Governor Walker, like other Republican and Democratic Governors who have hopped on board, is right that accepting Medicaid Expansion will save Alaska money and cut our budget deficit. Turning away an opportunity to get ill people medical care, and cut the budget at the same time, would be a wasted opportunity.
Here's a reality check as we look at budget cutting options. Given the fall in oil prices, the budget deficit is so large that you could fire EVERY state employee and still have a roughly $1.5 billion deficit. Cutting government waste alone won't fix the budget gap, and we need to also take advantage of smart opportunities like this.
I agree with the Governor that we can't afford to turn our noses at $28 million in budget savings over the next four years. Accepting Medicaid Expansion will provide treatment to people who are ill and can't afford treatment, and bring us over $140,000,000/yr. in federal funds to Alaska that will ripple through our economy. Turning away the 4,000 new Alaska jobs that would be created, when Alaska is facing a potentially serious economic hardship, makes little sense if you are looking to protect the economy.
How does Medicaid Expansion save Alaska money?
First, the Federal Government will pay 100% of the cost of expansion, until after 2020 when it becomes a permanent 90% federal match to cover these costs. That's all instead of the normal, much smaller 50% federal Medicaid match. Even at 90% federal funding, Medicaid Expansion will continue to cut our budget gap. It would be a classic political bungle to delay, and miss the early years of 100% Federal Medicaid Coverage.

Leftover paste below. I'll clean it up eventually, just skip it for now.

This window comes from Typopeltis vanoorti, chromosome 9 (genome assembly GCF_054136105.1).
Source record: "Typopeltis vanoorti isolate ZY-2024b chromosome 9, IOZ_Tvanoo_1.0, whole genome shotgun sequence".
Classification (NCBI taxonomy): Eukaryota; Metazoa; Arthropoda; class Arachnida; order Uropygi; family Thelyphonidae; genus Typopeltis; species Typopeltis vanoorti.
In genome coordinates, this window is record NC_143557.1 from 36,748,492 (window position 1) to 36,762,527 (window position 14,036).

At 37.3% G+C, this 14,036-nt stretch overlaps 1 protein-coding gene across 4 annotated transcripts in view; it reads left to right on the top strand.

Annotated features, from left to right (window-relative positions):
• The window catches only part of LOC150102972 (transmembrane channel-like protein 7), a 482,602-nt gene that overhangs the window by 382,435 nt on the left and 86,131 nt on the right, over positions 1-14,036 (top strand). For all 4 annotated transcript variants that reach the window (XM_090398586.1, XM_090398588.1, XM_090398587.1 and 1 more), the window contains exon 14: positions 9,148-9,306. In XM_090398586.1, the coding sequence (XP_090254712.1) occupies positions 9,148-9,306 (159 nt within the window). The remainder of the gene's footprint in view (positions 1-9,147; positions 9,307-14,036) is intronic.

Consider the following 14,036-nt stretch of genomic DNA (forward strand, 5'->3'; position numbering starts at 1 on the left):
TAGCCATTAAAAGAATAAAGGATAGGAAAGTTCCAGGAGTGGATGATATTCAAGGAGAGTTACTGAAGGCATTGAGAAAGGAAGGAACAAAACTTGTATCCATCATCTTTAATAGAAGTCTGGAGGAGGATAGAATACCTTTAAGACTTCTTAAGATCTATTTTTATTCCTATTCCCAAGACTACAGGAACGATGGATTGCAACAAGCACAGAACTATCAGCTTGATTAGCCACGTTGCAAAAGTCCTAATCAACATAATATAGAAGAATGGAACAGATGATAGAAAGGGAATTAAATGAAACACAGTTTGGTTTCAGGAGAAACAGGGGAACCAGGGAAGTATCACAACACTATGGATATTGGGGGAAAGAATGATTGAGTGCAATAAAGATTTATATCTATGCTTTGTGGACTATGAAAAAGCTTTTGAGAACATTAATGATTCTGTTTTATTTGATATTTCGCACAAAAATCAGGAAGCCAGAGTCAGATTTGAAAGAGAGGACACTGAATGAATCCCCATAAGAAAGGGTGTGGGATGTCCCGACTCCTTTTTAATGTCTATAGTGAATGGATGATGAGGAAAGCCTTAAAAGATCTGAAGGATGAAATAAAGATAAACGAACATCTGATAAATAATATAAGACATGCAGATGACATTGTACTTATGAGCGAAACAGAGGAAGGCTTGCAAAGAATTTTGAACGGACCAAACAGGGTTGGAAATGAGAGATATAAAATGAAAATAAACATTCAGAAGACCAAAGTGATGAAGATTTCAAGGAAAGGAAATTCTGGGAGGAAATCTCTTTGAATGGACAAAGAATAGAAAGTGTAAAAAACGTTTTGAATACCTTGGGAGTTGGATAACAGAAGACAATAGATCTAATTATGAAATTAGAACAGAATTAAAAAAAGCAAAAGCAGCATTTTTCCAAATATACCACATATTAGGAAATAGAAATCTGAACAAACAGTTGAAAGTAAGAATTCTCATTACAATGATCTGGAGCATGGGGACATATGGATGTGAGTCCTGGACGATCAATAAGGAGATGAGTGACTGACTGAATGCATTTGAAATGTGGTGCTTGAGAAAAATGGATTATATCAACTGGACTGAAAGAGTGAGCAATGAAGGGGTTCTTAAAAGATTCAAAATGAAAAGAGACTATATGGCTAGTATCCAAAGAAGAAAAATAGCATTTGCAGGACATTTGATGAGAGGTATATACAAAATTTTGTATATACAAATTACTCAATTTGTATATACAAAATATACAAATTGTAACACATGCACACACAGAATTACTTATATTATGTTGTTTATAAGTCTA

How will this cut Alaska's budget deficit?
Accepting Medicaid Expansion will bring federal funding to cover medical care the state now pays 100% to cover. For example, current Medicaid generally doesn't cover you unless you are pregnant or have children. Expansion brings coverage to adults with no children. This will reduce alcohol and substance abuse treatment costs the state currently pays with state dollars, prisoner medical costs we currently pay with state dollars, and other costs the state fully foots to cover adults without children.
And Medicaid Expansion requires mental health coverage parity – so we will receive needed alcohol, drug and mental health treatment funds the state now covers. That saves us money, saves families agony, puts fewer children into expensive, potentially damaging foster care, and makes our streets and homes safer. When Alaska receives federal road funding with a 90% federal match all legislators jump at it because road maintenance, and the infusion of federal funds, creates jobs and provides better roads. Accepting 90 – 100% federal funding to get people medical care, create jobs, and qualify more people for federally funded private insurance subsidies just makes sense.
And there's a cost-saving bonus for people with private insurance. Alaskans with private insurance will benefit when hospitals no longer have to pass the high costs of uninsured patients to the rest of us.
Let's be smart. As a Democrat, I'm happy to work across party lines with the Governor. I hope some of the undecided or recalcitrant members of the Governor's own party will also agree, so we can work together and do the right thing for Alaska and our budget woes.
As always, let me, or my aides Joe and Molly know if we can help, or if you have any questions.